The tyres were dumped mainly on a public footpath, so Braintree Council agreed to remove them.

PC Andy Long, a rural and crime heritage officer at Essex Police, posted a photo of the tyres on his Twitter account (@PcAndyLong). He said: “More disregard for the countryside near Pattiswick.”

6. Flanesford Farm, Hereford

Flanesford fly tippingThis family farm business in the Wye Valley regularly has to remove waste thrown from a lay-by on the A40 road next to this field, which has livestock grazing in.

There are bins in the lay-by provided by Herefordshire District Council, which are often full due to irregular emptying.

But even when the bins are empty motorists decide they cannot be bothered to leave the comfort of their own vehicles to dispose of their own rubbish.

“It’s a criminal offence, yet that doesn’t seem to bother those who do it,” said a spokesman for Flanesford Farm. “This is not the way to treat our countryside or planet.”

7. Hunton, Kent

Hunton fly tippingHeartless fly-tippers dumped three dead ponies on a 500ha estate in Hunton, Kent, over the festive period.

The piebald ponies, which were not tagged, were discovered at the end of a track in woodland on 4 January.

Shocked landowner Rachel Halley said: “It just makes you feel sick in the stomach to think what happened to these poor ponies. It’s absolutely horrific. How could anyone do this?”

8. Goldsland Farm, Vale of Glamorgan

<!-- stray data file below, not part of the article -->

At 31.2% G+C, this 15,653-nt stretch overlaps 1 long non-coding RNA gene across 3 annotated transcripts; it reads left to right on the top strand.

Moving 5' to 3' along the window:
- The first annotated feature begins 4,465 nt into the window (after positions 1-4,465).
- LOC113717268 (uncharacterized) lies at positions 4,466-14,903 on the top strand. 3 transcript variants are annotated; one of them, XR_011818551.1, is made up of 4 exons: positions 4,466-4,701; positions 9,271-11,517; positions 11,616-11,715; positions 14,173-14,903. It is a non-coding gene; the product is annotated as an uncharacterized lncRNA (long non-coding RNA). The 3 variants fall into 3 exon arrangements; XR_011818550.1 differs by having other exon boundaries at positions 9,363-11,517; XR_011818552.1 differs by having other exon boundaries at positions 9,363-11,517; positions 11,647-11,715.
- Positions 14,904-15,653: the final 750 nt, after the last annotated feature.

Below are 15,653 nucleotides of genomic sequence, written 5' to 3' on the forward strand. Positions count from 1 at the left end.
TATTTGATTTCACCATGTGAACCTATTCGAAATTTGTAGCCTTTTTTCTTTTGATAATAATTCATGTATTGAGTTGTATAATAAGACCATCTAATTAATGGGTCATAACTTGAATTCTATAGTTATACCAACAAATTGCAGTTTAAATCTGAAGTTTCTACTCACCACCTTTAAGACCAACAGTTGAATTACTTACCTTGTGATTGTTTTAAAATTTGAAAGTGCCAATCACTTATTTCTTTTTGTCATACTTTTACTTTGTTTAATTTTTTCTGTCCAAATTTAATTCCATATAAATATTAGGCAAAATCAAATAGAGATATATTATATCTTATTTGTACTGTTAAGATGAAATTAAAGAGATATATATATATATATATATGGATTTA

Brazen fly-tippers dumped a Tranist van full of kitchen waste materials in woodland belonging to Glamorgan dairy farmer Abi Reader.

Old kitchen cabinets, carpets and even an old garden shed were among the items dumped in St Lythans in mid December.

Ms Reader had to hire a large skip to remove the waste, which was then taken back to her farmyard to sift through to ensure the waste did not include any hazardous materials.

The incident cost the farm about £600 which included labour and removal by a waste disposal company. “I was furious. I can’t believe how brazen these people are,” said Ms Reader.

National disgrace is blighting countryside

The range of cases on show here highlights just how widespread fly-tipping has become on private rural land, writes CLA legal adviser Andrew Gillett.

It is a national disgrace that blights our countryside and causes a huge dent in the rural economy.

Farmers and landowners usually find a spike in incidents after every public holiday and as waste generally attracts more waste, once there is a fly-tipping hotspot more usually follows.